Pre-Diabetes: To Be Or Not To Be?

By | 2015-08-03T16:45:21+00:00 February 18th, 2009|General Information, Pre-Diabetes|0 Comments


pre-diabetesNew day, new patient. Fasting glucose is 124 mg/dL. Triglycerides are 560, HDLs 28. Patient is 50 pounds overweight. Does she or doesn’t she? Is it or isn’t it? The difference between having NO diabetes, pre-diabetes and diabetes can be so minor, a fine-line.

Fasting blood glucose between 65 mg/dL and 99 is “normal”, while 100-125 is pre-diabetes, and 126 and higher (measured on two different occasions) is considered diabetes. Other numbers need to be looked at as well.

The typical profile for a person with diabetes is high triglycerides and low HDL (healthy cholesterol aka high density lipoproteins). This patient was diagnosed with pre-diabetes and yet wasn’t concerned because it was not a true, full-fledged, diabetes diagnosis.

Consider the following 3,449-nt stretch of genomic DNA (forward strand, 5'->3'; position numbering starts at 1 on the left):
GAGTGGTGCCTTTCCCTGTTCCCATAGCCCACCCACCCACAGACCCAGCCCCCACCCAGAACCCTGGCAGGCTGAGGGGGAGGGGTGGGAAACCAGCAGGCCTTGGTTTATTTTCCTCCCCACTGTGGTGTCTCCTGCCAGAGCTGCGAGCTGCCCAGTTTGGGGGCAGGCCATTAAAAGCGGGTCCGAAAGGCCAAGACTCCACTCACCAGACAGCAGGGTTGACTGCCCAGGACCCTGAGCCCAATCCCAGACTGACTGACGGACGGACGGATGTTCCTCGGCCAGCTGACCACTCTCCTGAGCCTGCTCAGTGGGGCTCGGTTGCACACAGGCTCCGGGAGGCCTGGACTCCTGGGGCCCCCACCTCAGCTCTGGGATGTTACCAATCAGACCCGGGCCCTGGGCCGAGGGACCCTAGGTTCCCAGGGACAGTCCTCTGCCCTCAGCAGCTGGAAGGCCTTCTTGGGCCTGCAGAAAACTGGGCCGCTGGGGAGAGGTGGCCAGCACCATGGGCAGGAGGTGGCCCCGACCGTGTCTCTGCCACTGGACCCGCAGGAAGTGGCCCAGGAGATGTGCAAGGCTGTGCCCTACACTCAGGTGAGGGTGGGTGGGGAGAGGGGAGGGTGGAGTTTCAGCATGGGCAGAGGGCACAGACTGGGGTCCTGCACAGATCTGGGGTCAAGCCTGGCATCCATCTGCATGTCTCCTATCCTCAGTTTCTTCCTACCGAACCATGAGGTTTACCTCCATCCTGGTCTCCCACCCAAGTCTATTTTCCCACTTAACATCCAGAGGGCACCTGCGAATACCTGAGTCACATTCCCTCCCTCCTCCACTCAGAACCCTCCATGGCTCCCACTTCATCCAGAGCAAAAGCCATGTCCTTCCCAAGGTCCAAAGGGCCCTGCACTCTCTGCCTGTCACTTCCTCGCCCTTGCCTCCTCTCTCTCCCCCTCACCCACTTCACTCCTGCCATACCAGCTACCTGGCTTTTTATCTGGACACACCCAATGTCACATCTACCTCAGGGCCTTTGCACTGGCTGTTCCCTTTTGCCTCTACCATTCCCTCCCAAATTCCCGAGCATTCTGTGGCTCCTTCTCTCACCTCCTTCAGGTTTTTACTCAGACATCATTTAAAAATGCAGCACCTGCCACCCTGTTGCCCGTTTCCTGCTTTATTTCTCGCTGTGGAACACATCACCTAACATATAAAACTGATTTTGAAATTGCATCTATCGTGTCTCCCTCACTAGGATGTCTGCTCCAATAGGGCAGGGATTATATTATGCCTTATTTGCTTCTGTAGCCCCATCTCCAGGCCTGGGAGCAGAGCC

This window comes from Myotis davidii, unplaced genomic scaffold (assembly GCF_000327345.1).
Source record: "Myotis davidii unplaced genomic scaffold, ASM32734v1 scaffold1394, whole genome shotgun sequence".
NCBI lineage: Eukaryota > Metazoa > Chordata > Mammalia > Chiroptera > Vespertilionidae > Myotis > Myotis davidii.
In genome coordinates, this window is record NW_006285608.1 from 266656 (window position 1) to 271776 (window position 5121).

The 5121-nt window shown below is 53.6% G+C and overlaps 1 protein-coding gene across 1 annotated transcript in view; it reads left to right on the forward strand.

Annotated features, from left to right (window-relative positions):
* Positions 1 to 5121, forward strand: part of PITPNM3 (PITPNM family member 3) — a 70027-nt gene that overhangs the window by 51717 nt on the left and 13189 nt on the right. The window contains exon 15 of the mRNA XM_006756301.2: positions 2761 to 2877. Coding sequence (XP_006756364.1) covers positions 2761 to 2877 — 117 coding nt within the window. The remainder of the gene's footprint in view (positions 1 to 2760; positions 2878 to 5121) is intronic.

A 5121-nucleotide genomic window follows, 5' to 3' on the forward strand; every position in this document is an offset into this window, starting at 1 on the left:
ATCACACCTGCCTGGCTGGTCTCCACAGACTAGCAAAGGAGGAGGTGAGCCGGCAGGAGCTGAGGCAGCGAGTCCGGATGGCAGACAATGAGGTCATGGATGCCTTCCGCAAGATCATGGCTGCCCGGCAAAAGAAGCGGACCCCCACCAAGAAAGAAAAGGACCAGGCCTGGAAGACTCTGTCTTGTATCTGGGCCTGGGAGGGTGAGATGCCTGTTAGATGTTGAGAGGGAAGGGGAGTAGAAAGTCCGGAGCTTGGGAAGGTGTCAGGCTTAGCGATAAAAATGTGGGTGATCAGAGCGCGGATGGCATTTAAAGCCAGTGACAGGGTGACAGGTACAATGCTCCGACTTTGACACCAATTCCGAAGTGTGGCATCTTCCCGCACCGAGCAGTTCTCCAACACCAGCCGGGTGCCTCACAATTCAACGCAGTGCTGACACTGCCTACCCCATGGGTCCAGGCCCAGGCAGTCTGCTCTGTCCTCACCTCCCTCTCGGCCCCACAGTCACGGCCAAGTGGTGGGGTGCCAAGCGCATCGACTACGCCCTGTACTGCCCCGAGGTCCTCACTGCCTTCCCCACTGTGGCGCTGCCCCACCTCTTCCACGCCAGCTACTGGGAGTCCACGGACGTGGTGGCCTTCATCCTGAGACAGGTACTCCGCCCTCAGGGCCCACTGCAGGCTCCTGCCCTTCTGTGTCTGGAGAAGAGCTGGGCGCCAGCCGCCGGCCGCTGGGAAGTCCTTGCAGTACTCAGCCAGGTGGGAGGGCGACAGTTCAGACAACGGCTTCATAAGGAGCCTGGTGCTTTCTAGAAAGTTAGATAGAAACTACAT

Looking at the other numbers (triglycerides and HDLs) I suggested another glucose test and HbA1c (3-month blood sugar average). Many cases of diabetes are missed and therefore, over the years, the guidelines have been changed.  We should request an “A1c” – especially if we are over the age of 45.

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About the Author:

Marci Sloane, MS, RD, LD/N, CDE, is a registered and licensed dietitian/nutritionist and certified diabetes educator. She grew up in NYC where she graduated with a degree in Nutrition and Physiology from Teachers College at Columbia University.

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